At block 306, CPU 130 exits the program if some predetermined exit condition is met, otherwise it proceeds to block 307. At block 307, CPU 130 checks for a lens movement command, and in embodiments where it is allowed, checks for a viewpoint movement command. If a movement command has not been entered, CPU 130 moves back to block 306, otherwise it proceeds to block 308.
At block 308, CPU 130 recalculates the lens position and size. As explained above, the position adjustments modify the values of lens-- x, lens-- y, and lens-- z, while size adjustments modify the values of lens-- width and lens-- height.
At block 309, the viewpoint is adjusted if necessary. As can be seen from FIG. 4(b), if lens panel 212 is positioned high enough and far enough to one side, it will move outside the pyramid defined by viewpoint V and the base image 200, in which case the lens panel will not be visible. To avoid this situation, in some embodiments, the viewpoint moves with the lens. CPU 130 generates this effect by coupling the values of eye-- x and eye-- y to lens-- center-- x and lens-- center-- y, so that the lens panel tends to remain visible. The position of the viewpoint affects what the user sees since, as explained above, the viewpoint is used in the calculation of the perspective transform.
In a specific embodiment, the viewpoint is moved differently depending on where the lens panel is and how it is moved. For an X-Y movement, the tracking depends on the value of lens-- z relative to eye-- z. If lens-- z is close to zero, the lens panel is close to the z=0 plane. Tracking is not really necessary in this case because, as FIG. 4(b) shows, the lens panel is much less likely to be moved outside the view of view plane 214, so viewpoint tracking is not done for lens-- z below some threshold value. On the other hand, if the lens panel is close to the viewpoint (lens-- z near eye-- z), the viewpoint tracks the lens panel to keep the lens panel in view. This can be done by moving eye-- x and eye-- y according to the following: eye-- x=eye-- x+(x-- diff * (lens-- z / eye-- z)) and eye-- y=eye-- y+(y-- diff , (lens-- z / eye-- z)), where x-- diff and y-- diff are the change in the x-y coordinates of the lens.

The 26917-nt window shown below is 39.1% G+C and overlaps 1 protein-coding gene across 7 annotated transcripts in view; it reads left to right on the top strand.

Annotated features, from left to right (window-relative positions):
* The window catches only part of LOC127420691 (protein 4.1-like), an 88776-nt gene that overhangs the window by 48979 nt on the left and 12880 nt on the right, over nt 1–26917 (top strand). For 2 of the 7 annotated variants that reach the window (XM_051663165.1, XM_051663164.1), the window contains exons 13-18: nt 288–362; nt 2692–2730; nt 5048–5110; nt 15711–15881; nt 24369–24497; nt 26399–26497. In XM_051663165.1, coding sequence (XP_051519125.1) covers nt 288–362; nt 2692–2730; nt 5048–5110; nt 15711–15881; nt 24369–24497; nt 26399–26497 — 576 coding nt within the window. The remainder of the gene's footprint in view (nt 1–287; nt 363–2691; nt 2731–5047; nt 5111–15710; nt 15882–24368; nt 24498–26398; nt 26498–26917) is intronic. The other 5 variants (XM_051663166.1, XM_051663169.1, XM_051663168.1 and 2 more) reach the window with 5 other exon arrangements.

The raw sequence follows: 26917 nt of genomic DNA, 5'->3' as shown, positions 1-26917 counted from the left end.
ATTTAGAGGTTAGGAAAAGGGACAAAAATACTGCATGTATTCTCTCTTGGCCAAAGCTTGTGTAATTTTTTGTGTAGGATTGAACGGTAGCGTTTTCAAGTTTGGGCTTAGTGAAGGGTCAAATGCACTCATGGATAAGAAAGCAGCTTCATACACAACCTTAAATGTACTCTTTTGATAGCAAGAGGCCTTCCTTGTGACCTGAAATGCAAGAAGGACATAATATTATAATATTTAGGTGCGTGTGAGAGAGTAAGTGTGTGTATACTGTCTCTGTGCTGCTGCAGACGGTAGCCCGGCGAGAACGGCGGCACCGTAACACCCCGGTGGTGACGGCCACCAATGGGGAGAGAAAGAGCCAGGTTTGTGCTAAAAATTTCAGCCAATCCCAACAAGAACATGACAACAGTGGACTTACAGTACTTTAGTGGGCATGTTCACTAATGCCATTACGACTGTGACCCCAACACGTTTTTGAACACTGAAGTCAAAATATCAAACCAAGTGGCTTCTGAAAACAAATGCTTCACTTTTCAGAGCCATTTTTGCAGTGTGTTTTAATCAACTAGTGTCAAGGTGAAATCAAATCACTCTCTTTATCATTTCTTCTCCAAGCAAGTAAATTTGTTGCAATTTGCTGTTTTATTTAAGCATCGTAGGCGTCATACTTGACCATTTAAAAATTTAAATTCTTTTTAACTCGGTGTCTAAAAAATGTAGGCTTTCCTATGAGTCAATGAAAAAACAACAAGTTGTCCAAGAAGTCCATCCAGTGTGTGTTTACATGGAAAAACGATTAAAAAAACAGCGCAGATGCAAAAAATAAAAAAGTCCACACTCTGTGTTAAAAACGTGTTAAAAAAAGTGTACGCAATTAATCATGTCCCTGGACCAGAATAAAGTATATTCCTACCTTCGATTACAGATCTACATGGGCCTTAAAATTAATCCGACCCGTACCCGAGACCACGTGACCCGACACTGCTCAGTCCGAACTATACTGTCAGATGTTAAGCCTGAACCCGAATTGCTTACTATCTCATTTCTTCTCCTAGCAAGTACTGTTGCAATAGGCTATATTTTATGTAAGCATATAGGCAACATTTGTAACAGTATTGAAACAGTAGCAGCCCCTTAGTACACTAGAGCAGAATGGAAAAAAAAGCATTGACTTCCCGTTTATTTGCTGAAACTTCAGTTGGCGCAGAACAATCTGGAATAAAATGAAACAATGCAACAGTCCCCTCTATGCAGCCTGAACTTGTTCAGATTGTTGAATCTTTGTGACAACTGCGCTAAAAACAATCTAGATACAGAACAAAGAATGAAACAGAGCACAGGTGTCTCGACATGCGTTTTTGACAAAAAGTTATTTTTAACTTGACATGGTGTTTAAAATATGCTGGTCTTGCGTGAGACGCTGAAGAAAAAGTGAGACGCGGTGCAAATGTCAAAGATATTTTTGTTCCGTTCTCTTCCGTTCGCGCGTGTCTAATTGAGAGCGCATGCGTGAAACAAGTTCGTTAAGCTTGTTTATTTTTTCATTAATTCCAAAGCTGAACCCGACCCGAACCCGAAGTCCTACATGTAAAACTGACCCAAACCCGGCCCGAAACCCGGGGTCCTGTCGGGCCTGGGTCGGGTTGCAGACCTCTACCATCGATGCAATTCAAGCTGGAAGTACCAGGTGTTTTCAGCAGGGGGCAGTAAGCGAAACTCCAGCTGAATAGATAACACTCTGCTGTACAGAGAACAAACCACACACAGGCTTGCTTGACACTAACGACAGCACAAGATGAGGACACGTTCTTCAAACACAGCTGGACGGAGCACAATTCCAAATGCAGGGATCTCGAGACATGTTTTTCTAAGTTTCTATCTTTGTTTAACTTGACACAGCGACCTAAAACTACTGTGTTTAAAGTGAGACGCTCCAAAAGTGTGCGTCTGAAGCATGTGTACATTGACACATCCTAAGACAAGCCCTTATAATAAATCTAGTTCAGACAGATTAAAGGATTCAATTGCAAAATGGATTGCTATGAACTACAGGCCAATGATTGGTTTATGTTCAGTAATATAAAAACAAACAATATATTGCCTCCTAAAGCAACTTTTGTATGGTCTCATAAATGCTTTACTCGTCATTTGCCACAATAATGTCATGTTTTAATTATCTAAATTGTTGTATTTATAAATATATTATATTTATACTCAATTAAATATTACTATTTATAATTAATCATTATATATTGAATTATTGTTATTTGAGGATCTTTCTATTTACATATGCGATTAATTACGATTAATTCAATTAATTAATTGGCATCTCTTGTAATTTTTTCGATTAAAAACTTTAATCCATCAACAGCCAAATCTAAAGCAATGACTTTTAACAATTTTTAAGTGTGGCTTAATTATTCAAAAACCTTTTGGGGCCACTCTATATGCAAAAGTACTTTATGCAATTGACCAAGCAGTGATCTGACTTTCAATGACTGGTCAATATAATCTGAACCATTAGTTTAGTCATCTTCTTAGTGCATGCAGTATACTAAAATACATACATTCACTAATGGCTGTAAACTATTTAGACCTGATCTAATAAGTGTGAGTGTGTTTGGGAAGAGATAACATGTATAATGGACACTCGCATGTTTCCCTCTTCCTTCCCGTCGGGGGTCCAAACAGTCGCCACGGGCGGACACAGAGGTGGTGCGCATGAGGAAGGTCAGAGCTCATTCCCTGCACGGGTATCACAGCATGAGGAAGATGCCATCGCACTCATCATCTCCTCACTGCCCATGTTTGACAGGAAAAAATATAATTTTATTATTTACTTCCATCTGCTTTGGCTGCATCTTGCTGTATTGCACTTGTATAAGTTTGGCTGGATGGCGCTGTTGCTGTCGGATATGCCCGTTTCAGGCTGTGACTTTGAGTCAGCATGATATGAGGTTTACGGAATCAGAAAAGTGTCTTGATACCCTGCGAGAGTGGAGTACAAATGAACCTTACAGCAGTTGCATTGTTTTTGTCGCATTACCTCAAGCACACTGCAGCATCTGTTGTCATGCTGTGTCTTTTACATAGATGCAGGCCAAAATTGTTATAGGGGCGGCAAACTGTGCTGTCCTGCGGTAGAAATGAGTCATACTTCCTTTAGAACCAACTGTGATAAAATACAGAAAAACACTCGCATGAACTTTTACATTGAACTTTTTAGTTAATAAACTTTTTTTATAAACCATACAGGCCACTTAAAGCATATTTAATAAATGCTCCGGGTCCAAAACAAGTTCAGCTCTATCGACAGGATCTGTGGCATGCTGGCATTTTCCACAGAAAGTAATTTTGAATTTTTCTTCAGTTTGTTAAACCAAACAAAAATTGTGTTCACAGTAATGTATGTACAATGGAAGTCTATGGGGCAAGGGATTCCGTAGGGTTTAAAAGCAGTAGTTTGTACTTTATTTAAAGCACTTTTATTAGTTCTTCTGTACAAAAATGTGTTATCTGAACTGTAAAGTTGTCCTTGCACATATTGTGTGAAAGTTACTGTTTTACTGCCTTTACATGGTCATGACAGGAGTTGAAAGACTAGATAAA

When the lens panel is moved in the z direction, the viewpoint is moved to give the appearance that the lens is staying in one place, only growing or shrinking in size. This is done by adjusting eye-- x and eye-- y according to the following: eye-- x=eye-- x-(x-- distance , lens-- adj-- factor) and eye-- y=eye-- y-(y-- distance , lens-- adj-- factor), where lens-- adj-- factor is the percentage change in the value of eye-- z. When the lens is moving away from the viewpoint in the z direction, x-- distance=(eye-- x-eye-- x0) and y-- distance=(eye-- y-eye-- y0), where (eye-- x0, eye-- y0) are the initial x-y coordinates of the viewpoint centered over the image. The result is that the lens appears to stay in approximately the same position on the screen, only growing smaller. When the lens is moving toward the viewpoint, x-- distance=(eye-- x -lens-- center-- x) and y-- distance=(eye-- y-lens-- center-- y). The result is this case is that the lens appears to stay in approximately the same position on the screen, only growing larger.
Once the lens and viewpoint positions have been adjusted, CPU 130 returns to block 302 and repeats the process.
The 3D transform for the lens panel is a translation of the panel from z=0 to z=lens-- z, followed by the 3D perspective transform. FIG. 7(a) is a flowchart of a program executed by CPU 130 to render the lens panel onto display surface 104, as might be called in block 303 of FIG. 6.
First, at block 350, the lens panel is translated to z=lens-- z. Next, at block 352, clipping planes are set for the lens panel. Four clipping planes are used for a rectangular lens to indicate which portion of the full image is within the lens and which portions are not. These clipping planes are used for two purposes. In the next block, block 354, objects which are not part of the image portion within the lens panel are culled from consideration during rendering, so that they do not need to be processed. Objects which are partially in a panel, such as a page 400 shown in FIG. 8 which is only partially in a lens panel 402, is not culled, but part of the rendered image of that page is clipped by the clipping planes. Clipping planes are not required for clipping. but are typically used where the display system has hardware that supports clipping planes, which makes them fast and make their coding simple.
At block 356, the detail image within the lens panel is rendered. The image is rendered as is known in the art from the full image, the bounds of the lens panel on the full image, the bounds of the lens on the display surface, the pixel resolution of the display surface and the transformation matrix between points on the full image and points on the display surface.
Once rendered, the lens panel is displayed (or stored to a frame buffer until the rest of the display is rendered). Next, at block 358, the lens border is added to the displayed image. The lens border could be either a solid line or a shaded line.
The 3D transform for a side panel of the image is a rotation about the side panel edge which forms an edge of the full image, followed by a scaling of the side panel towards the lens panel, so that the side panel meets the lens panel. After the 3D transform, the 3D perspective transform is done, however all these transforms might be done by a mere matrix multiplication.